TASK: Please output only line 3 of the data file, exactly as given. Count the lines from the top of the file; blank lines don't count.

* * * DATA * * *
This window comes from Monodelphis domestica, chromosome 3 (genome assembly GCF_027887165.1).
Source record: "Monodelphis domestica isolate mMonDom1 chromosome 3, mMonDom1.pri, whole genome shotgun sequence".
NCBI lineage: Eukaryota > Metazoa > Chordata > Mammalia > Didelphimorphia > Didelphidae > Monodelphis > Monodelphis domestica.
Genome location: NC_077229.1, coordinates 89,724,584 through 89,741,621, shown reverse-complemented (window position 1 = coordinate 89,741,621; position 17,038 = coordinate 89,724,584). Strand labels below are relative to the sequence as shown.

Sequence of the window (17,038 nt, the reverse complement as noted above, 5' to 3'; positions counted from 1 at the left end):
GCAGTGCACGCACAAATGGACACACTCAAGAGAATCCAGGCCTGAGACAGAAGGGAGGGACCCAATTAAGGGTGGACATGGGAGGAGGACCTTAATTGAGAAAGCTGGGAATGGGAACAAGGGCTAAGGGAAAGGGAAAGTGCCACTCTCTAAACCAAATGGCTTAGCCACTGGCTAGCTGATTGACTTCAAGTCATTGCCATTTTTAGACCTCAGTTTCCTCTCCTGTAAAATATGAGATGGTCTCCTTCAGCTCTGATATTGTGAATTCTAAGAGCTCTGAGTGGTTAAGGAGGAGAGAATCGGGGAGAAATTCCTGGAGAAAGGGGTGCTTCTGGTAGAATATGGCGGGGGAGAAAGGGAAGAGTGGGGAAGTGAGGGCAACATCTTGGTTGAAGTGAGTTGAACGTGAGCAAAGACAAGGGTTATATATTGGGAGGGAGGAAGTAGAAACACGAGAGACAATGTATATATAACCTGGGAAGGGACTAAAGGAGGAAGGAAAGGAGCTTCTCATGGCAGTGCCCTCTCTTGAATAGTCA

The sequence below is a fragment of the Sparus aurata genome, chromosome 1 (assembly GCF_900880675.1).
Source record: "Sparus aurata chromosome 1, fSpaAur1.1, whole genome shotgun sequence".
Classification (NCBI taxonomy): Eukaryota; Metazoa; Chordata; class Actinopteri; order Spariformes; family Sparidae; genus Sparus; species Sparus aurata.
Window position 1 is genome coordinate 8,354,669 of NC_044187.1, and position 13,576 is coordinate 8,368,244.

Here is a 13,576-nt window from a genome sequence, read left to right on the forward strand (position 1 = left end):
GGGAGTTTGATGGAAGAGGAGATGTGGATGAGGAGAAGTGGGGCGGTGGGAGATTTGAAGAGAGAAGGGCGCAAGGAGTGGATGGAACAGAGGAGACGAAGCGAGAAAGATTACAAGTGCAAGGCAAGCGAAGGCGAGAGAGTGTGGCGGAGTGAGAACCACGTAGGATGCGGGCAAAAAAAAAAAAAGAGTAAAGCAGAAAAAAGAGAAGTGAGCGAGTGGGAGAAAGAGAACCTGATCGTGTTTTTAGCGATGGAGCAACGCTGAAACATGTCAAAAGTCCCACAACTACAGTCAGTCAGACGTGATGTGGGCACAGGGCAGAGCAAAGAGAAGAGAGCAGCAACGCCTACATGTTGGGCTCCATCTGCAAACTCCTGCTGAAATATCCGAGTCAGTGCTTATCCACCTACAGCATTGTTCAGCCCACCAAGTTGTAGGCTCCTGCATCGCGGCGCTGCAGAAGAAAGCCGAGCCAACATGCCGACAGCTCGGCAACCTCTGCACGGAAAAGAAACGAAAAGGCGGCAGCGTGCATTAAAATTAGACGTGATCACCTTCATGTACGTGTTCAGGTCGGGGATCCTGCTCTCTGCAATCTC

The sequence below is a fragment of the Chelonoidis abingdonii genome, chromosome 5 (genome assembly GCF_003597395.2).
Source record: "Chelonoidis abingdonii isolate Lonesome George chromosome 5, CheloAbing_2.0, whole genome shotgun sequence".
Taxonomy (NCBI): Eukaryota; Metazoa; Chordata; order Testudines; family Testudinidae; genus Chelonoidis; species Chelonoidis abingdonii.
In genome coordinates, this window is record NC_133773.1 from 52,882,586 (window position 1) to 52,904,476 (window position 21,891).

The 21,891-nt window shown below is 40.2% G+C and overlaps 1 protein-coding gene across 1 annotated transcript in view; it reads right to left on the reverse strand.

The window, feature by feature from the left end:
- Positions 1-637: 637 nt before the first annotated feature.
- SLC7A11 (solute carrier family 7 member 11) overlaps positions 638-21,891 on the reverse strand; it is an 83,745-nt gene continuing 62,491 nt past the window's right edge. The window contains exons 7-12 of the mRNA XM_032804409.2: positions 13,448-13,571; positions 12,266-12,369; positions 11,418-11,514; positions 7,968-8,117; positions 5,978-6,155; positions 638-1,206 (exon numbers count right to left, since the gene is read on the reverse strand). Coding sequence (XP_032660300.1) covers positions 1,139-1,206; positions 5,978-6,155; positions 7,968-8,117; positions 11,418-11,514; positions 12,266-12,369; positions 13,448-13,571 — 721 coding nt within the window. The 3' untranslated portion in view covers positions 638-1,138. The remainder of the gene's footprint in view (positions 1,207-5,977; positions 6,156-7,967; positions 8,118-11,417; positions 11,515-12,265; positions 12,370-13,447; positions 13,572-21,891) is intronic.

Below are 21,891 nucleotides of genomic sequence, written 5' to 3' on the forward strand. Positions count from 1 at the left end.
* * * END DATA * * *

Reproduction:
NCBI lineage: Eukaryota > Metazoa > Chordata > Mammalia > Didelphimorphia > Didelphidae > Monodelphis > Monodelphis domestica.